In anticipation of that we have dedicated two editions of the Roundball Mining Company Film Room to Al’s abilities. We analyzed Harrington’s offensive game a couple of months ago. Now we present to you the highly anticipated film room session on Harrington’s ability as a defender.
Early in his career with the Indiana Pacers Harrington actually played the role of defensive stopper as he fought to find a role on a stacked squad. Now entering his 13th season Harrington has established himself as a prolific scorer, but what impact as age and role played on his defense?
Al Harrington has been a Denver Nugget for over three weeks and I have yet to show him the respect of a proper Film Room segment. Today that unfortunate streak comes to an end.
In this segment I take a look at what Al Harrington can do, and not do, offensively. We had a lot of material to work with thanks to his 43 point outburst against Denver last season. Watch the video and then we will dig a little deeper into what Harrington has to show us.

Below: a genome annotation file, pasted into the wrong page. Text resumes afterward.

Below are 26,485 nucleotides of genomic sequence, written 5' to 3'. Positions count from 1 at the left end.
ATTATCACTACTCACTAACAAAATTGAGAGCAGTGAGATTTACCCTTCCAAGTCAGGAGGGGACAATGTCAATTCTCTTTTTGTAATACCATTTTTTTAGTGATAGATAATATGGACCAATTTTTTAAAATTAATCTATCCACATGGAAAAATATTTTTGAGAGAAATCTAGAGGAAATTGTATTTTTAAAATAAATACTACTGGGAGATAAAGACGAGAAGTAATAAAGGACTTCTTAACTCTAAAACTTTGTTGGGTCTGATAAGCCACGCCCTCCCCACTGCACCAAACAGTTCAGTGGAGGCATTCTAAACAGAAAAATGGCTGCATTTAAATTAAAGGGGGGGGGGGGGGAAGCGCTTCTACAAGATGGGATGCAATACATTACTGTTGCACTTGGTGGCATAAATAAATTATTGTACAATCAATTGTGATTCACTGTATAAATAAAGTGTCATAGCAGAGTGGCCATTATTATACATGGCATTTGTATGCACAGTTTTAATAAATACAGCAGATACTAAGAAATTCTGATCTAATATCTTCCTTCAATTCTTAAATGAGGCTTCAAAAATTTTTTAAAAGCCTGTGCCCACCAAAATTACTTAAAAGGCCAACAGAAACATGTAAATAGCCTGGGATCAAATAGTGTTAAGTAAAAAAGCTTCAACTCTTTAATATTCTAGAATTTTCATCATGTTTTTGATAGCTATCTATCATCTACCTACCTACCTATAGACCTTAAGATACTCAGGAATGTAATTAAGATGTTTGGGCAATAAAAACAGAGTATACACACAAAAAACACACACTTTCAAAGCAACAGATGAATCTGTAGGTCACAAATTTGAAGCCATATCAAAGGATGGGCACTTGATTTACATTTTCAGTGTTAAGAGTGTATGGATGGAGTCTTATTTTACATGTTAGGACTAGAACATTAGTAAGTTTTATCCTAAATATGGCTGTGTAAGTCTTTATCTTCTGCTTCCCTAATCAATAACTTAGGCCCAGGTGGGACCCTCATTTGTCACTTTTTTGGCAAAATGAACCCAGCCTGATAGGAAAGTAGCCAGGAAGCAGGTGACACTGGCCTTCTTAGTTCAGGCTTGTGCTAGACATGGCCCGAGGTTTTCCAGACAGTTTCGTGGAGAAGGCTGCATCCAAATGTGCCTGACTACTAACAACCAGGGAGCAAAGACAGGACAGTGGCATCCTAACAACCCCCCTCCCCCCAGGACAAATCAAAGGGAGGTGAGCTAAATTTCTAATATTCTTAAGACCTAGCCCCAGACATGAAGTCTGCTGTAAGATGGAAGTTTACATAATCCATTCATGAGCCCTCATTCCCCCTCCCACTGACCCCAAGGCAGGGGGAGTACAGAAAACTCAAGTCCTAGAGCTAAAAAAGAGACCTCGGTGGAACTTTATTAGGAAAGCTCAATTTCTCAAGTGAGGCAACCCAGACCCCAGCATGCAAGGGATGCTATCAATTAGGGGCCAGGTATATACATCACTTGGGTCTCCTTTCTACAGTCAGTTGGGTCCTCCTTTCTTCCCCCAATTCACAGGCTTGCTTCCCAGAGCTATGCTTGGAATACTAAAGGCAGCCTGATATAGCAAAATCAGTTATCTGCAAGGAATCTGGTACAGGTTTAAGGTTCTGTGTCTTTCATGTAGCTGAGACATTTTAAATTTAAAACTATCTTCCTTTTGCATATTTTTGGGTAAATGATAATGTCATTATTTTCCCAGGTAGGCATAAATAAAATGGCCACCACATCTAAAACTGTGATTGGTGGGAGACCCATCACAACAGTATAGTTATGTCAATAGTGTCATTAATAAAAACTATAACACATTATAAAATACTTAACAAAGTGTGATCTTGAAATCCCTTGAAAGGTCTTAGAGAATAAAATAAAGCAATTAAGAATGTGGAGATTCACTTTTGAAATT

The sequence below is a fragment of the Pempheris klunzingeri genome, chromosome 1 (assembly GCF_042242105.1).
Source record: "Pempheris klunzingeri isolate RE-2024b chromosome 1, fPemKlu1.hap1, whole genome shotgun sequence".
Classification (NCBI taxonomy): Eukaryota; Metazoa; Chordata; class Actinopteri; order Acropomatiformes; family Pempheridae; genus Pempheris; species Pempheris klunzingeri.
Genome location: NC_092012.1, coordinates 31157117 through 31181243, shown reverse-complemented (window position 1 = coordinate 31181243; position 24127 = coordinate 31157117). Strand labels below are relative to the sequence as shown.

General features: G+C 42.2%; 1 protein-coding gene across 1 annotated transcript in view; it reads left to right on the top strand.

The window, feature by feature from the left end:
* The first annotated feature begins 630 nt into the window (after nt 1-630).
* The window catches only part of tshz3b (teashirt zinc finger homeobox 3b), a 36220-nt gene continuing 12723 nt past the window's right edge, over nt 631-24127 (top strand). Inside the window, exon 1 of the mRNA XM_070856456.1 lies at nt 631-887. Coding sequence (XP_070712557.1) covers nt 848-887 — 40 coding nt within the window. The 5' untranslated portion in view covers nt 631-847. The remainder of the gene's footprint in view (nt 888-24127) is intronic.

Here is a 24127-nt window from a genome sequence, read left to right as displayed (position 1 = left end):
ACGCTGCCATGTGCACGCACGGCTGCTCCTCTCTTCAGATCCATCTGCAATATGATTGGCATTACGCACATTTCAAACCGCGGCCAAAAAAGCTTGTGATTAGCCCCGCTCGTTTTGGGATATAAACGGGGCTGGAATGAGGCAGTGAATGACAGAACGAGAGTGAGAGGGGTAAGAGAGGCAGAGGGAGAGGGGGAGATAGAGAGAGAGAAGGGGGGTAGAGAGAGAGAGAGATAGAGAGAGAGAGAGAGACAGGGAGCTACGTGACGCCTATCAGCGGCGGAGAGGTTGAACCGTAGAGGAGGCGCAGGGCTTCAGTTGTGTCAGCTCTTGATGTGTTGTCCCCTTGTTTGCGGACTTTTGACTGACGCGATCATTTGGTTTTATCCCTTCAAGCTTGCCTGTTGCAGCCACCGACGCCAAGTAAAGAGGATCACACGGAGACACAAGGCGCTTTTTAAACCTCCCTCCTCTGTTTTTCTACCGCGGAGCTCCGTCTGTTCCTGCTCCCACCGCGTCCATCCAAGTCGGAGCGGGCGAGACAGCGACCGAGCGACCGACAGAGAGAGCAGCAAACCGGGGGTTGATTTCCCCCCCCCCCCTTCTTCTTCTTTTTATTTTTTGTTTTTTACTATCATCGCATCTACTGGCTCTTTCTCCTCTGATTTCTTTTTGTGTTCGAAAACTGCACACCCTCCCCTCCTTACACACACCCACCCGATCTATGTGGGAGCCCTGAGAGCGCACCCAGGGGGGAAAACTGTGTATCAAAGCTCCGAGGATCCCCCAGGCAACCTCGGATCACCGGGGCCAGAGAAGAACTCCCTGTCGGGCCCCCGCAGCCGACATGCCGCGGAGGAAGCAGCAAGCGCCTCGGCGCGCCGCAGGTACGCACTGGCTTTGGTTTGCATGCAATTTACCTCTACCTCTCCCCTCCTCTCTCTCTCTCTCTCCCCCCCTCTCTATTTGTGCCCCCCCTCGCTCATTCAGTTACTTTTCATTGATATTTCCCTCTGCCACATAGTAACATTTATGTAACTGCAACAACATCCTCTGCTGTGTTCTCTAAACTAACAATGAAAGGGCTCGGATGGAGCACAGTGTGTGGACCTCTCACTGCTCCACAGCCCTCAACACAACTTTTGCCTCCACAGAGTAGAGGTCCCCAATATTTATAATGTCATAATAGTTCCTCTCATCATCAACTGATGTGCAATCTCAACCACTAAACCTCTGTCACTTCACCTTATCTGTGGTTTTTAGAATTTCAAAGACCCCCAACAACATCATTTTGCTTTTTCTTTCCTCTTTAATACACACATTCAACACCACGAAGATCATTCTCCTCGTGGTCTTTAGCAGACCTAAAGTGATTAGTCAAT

Video after the jump.
The Utah Jazz are a very sound offensive team and they devour teams that make even the tiniest mental or physical errors on defense. Right now the Denver Nuggets are making some big mistakes and some small mistakes and Utah is gorging themselves on each and every one.
Fortunately, Denver does not have to play perfect defensively to defeat the Jazz, but the clearly must play better. Below you will see clips of individual mistakes that can be easily remedied through communication or increased focus and attention to detail.